This is exactly why the Miami Heat’s acquisition of Ray Allen is going to be such a problem for opposing defenses.
The Nuggets did almost everything right against the Heat on Saturday, yet still lost to the defending champs by a final of 119-116. That’s because with the game on the line, and Denver leading by a single point, the team had to choose between collapsing on LeBron James on the drive, or defending Allen in the corner.
They couldn’t do both, and the Nuggets chose poorly. Corey Brewer decided to give help on the drive, leaving Allen just enough space for LeBron to get him the ball so he could drain the game-winning shot.
Kenneth Faried is as athletic as they come, and in hindsight (without knowing what the instructions from the bench were) I think I would have had Faried play James straight up on the drive. Best case is you get James to force a tough shot over an able shot-blocker, and worse case is James gets fouled and has to make a couple of free throws to give his team the one-point lead.
The least desirable situation is to leave Allen alone in the corner, and then to foul him once the ball is out to give him the four-point play opportunity. It’s a dilemma teams will face all season long, and one that more often than not will see the game decided in the Heat’s favor.
Allen finished with 23 points, but 12 of those came in the final period. Chris Bosh dropped in 40 for the Heat, while the Nuggets saw a more balanced attack that netted them a 72-40 points in the paint advantage. Denver owned the glass as well, finishing the night with 47 rebounds to just 32 for Miami.
All of that is to say the Nuggets did everything they could have to get a road win over Miami. Unfortunately, their defensive decision-making on the Heat’s final offensive possession ended up costing them.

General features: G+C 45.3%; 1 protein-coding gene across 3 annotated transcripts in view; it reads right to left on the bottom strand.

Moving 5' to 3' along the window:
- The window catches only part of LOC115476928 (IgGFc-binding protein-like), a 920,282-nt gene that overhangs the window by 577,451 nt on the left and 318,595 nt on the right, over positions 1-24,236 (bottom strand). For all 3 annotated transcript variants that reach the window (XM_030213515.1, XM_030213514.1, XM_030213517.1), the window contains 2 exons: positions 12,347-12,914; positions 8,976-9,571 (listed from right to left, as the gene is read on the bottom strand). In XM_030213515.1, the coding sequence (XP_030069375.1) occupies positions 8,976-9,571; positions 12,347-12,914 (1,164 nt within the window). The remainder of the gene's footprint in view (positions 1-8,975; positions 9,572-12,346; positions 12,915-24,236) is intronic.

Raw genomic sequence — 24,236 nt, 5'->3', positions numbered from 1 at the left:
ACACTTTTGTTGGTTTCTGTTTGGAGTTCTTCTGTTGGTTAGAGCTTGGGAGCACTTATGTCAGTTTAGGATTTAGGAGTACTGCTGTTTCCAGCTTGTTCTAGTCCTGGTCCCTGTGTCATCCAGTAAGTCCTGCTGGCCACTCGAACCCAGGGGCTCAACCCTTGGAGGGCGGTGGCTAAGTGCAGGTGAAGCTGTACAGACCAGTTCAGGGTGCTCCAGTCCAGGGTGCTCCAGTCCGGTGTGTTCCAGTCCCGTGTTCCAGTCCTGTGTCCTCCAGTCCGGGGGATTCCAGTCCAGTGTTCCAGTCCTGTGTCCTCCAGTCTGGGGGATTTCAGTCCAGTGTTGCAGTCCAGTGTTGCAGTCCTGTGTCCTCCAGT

Damian Lillard added to Team USA Olympic roster pool
If you’re looking for a point guard who can flat-out score the rock, you’ll be hard-pressed to find many better than Damian Lillard. The Trail Blazers’ guard is averaging 24.2 points and 7.3 assists per game, with an above-average true shooting percentage of 54.6 percent, and a very high usage rate of 30.9.
He’s the kind of guy who might have a place on the Team USA Roster.
Which is why USA Basketball has added him to the pool to be considered for the Rio Olympics summer. The reason for the change is both Lillard’s level of play this season, and the fact he called USA Basketball Chairman Jerry Colangelo to ask for a spot, as reported by Marc Spears of Yahoo Sports.
“But in reality, playing at home as a 23-year-old professional is going to be less blessing and more curse. (There’s perception, again, for you.) It’s as simple as this: you’re just not going to be ready for Denver to be Your City. You’re going to think you’re ready — and they are too — but, trust me, you won’t be. You’re still going to be so young. You’re still going to be hanging out with your boys, doing your old thing. There are going to be those … hometown distractions. And those distractions will add up.”
“And you have to understand, Chaunce: It’s not just that you made it. It’s that your whole neighborhoodis going to feel like they made it. All of Park Hill is going to feel like they made it. And don’t get me wrong — that’s special. But at the wrong age, it can also be tough. It can be a lot to handle. And you’re going to be at that wrong age. You’re not going to be mature enough yet, or developed enough yet, to take on that mix of environments, those responsibilities, that role.
“You’re not going to be ready to lead.”
There are plenty of guys around the NBA who understand those distractions and how those can get in the way of off-season workouts, of time spent shoring up a weakness or developing a new shot, and how during the season they can be another thing that wears the body down.
Some guys can handle it. Some can’t.
Go read the entire letter from Billups. He talks about getting traded from the Celtics his rookie season, about playing for Mike D’Antoni, about how very rarely do veterans want to mentor younger players because they are fighting for the same piece of the pie. Billups is honest.
And it’s great that Detroit is rewarding him as they should.
Did Marcus Thornton steal free throws from Rockets teammate Clint Capela?